The most powerful computational model is the biological brain itself. In order to model a brain in a computer, the architecture and connectivity of neurons should be defined. However, none of the existing handcrafted computational models can reach its complexity. If we take a look in nature, the brain’s highly complicated structure results from the biological evolution of many millions of years. Inspired by this phenomenon, Neuroevolution (NE) is the field of artificial intelligence that aims to model the process of biological evolution inside computers. Towards this goal, NE uses Evolutionary Computation algorithms to optimize the parameters of Artificial Neural Networks (ANNs) such as the number of neurons and their connectivity. Through a number of studies my PhD thesis develops new neuroevolutionary algorithms that are able to evolve the architecture and the connectivity of ANNs simultaneously with identifying the relevant features of a task. The final algorithms are successfully applied on a real world application of detecting COVID-19 related lesions from patients at early stage.

"NeuroEvolution of Augmenting Topologies (NEAT) that evolves the topology and the connectivity weights of the ANNs, is one of the most influential algorithms in the field of NE."

My PhD performs different studies on NEAT extensions, namely FD-NEAT, FS-NEAT and HA-NEAT and proposes new extensions so that the resulting methods could require fewer generations, evolve smaller and less complex networks and scale on complex problems. Evolving smaller networks means that the networks have less parameters to optimize and the search space becomes smaller. This is a property of great importance when the amount of training data is limited. Clinical decision making and biomedical applications are examples of such tasks. In these cases a large number of features is often extracted for a small number of samples, resulting in the so called curse of dimensionality. Furthermore, feature selection is necessary to avoid overfitting.
After the publication of NEAT in 2002 many methods have appeared that extend its functionality in various ways. In this PhD, a systematic review is performed to identify and categorize the NEAT’s successors. The proposed clustering scheme can support researchers 1) understanding the current state of the art that will enable them 2) exploring new research directions or 3) benchmarking their proposed method to the state of the art, if they are interested in comparing, and 4) positioning themselves in the domain or 5) selecting a method that is most appropriate for their problem. In addition, different studies are conducted to achieve important intermediate stepping stones. The first set of investigations concern design choices in the initial topologies of two NEAT extensions, namely FD-NEAT and FS-NEAT. These include the introduction of a hidden layer in the initial topologies, the initialization of the topologies with a different connectivity setting and the employment of different activation functions in the output layer. Additionally, BS-HA-NEAT and BS-NEAT are proposed as new extensions of HA-NEAT and NEAT, that perform speciation in the behavioral rather than in the genotypic space. It is found that BS-HA-NEAT and BS-NEAT outperform HA-NEAT and NEAT solving previously unsolvable problems or improving the accuracy and reducing the complexity of the evolved networks. Furthermore, HA-FD-NEAT, extending both HA-NEAT and FD-NEAT is proposed. This is able to evolve the topology, the connectivity weights and the activation functions of ANNs while identifying the relevant features. HA-FD-NEAT outperforms HA-NEAT and performs as good as FD-NEAT. Also, BS-HA-FD-NEAT is proposed as an extension to HA-FD-NEAT by performing speciation in the behavioral space. BS-HA-FD-NEAT outperforms its ancestor by evolving significantly smaller networks. In overall, the resulting algorithm outperforms its ancestors, NEAT, FD-NEAT, and HA-NEAT achieving better accuracy, in fewer generations and evolving smaller and less complex networks. Finally, BS-HA-FD-NEAT is tested on a complex, real world application of reducing the false positives outputed from a detector of abnormal COVID-19 related findings from lung Computer Tomography (CT) images.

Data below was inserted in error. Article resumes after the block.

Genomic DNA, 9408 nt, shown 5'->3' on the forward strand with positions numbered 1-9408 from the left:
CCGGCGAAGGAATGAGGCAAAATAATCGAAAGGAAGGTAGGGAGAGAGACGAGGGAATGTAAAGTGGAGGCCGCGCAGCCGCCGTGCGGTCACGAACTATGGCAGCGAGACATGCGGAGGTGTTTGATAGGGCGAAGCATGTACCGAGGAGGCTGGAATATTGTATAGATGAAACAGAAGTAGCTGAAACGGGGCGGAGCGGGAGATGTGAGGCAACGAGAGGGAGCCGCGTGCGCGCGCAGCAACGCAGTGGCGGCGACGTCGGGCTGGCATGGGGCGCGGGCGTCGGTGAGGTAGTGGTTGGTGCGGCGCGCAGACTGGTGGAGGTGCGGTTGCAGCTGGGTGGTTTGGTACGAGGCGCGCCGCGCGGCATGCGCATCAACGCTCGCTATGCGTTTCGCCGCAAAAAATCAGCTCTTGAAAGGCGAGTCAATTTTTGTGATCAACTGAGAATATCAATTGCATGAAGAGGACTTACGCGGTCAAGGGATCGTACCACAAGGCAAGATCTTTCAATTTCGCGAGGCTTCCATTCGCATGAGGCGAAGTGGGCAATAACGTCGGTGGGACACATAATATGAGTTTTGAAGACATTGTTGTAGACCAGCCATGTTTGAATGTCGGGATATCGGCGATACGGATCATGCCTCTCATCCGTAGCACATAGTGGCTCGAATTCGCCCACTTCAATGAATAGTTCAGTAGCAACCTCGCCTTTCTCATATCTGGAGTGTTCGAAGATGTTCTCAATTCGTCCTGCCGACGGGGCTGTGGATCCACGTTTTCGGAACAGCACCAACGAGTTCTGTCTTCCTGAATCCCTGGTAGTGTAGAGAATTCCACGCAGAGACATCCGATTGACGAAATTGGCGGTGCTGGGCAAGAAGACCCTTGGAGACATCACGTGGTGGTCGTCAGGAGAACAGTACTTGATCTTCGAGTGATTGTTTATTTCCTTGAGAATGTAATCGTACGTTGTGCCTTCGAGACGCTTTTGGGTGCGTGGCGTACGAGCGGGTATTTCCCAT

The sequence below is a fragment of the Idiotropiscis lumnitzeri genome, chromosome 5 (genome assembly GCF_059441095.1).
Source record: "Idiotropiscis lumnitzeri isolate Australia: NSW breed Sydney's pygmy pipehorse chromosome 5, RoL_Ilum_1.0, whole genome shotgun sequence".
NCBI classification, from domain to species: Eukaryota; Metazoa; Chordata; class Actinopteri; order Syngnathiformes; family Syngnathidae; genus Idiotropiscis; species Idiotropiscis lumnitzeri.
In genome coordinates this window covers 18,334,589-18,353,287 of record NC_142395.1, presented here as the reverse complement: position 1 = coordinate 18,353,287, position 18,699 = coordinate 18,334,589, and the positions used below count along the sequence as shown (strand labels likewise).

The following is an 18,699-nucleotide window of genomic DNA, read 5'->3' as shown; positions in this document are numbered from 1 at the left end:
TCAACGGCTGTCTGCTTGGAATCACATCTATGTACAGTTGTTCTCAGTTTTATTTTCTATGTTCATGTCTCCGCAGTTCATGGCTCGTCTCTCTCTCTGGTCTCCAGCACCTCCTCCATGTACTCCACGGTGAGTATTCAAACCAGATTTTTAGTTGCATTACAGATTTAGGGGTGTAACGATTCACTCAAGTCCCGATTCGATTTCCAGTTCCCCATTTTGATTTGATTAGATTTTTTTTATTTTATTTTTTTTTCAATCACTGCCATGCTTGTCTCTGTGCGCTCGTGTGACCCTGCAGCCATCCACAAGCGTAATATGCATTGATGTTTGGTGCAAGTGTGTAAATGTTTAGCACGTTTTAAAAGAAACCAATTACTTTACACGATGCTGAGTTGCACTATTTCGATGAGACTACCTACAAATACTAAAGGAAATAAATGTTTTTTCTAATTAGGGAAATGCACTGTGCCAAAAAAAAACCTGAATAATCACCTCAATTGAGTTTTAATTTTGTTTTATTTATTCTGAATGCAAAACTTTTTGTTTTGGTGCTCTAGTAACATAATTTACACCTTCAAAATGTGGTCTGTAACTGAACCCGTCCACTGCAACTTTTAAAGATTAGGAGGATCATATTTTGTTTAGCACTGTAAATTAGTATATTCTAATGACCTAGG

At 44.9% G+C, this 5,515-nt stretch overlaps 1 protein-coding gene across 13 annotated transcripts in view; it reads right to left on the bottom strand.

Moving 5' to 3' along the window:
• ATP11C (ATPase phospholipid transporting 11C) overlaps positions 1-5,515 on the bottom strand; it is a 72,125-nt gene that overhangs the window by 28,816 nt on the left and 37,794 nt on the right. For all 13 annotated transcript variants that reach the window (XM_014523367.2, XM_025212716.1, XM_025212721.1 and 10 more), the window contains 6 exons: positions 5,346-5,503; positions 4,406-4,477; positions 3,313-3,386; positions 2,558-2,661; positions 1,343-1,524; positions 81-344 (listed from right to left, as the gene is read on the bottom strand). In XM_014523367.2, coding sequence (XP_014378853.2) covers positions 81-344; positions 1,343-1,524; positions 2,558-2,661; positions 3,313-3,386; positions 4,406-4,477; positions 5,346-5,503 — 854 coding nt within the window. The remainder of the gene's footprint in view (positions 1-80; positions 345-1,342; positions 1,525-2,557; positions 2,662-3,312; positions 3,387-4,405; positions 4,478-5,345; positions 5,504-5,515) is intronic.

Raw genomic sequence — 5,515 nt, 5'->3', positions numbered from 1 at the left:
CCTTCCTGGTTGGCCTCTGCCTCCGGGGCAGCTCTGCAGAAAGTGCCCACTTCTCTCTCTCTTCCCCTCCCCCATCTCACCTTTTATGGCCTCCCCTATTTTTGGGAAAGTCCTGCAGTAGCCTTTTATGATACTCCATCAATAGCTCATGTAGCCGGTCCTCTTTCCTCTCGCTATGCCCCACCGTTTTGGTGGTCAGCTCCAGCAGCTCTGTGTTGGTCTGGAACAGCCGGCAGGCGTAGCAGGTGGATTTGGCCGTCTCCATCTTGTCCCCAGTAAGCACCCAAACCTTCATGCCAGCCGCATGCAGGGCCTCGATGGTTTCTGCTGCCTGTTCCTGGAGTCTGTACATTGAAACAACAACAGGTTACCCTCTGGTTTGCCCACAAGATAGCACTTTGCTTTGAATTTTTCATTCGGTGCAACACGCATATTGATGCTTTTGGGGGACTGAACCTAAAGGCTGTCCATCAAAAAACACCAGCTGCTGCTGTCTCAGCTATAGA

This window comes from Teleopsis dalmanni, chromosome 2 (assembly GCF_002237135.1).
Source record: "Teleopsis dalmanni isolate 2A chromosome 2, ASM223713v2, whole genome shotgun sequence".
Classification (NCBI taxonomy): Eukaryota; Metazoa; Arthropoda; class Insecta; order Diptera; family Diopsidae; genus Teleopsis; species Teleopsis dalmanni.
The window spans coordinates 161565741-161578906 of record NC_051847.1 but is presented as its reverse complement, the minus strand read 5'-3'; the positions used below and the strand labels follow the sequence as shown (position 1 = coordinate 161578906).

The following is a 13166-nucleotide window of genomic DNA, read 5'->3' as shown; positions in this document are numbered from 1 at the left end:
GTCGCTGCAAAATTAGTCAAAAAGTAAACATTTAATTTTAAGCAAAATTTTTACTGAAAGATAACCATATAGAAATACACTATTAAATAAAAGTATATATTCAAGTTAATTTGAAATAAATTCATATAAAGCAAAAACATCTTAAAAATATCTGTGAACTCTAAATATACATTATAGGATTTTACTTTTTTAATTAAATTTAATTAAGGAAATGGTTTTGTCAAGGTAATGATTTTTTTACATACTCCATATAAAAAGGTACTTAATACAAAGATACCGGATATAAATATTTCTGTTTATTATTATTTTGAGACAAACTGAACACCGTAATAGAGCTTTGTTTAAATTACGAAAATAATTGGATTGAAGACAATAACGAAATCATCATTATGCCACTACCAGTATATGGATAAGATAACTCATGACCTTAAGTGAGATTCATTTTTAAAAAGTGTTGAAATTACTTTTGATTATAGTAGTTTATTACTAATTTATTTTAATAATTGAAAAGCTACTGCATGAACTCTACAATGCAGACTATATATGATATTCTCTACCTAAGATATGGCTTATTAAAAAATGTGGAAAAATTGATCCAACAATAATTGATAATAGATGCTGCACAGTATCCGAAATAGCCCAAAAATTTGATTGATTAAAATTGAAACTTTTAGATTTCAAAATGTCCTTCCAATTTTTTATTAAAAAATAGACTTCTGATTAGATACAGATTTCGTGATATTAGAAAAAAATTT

Research Interests 

Evolutionary Computation
Machine learning
Computer Aided Detection and Diagnosis Systems

Achievements (Honors & Awards) 
  • 2018: PhD grant for Strategic Basic Research (Renewal) by the Research Foundation Flanders (FWO)
  • 2017: Best challenge Resolution reward (3rd place) in the 1st Sigevo summer school
  • 2016: PhD grant for Strategic Basic Research by the Research Foundation Flanders (FWO)
  • 2015: Best poster (2nd place) by the National Belgian Committee on Biomedical Engineering at the 14th Belgian National Day on Biomedical Engineering
  • IEEE member
  • IEEE Computational Intelligence Society member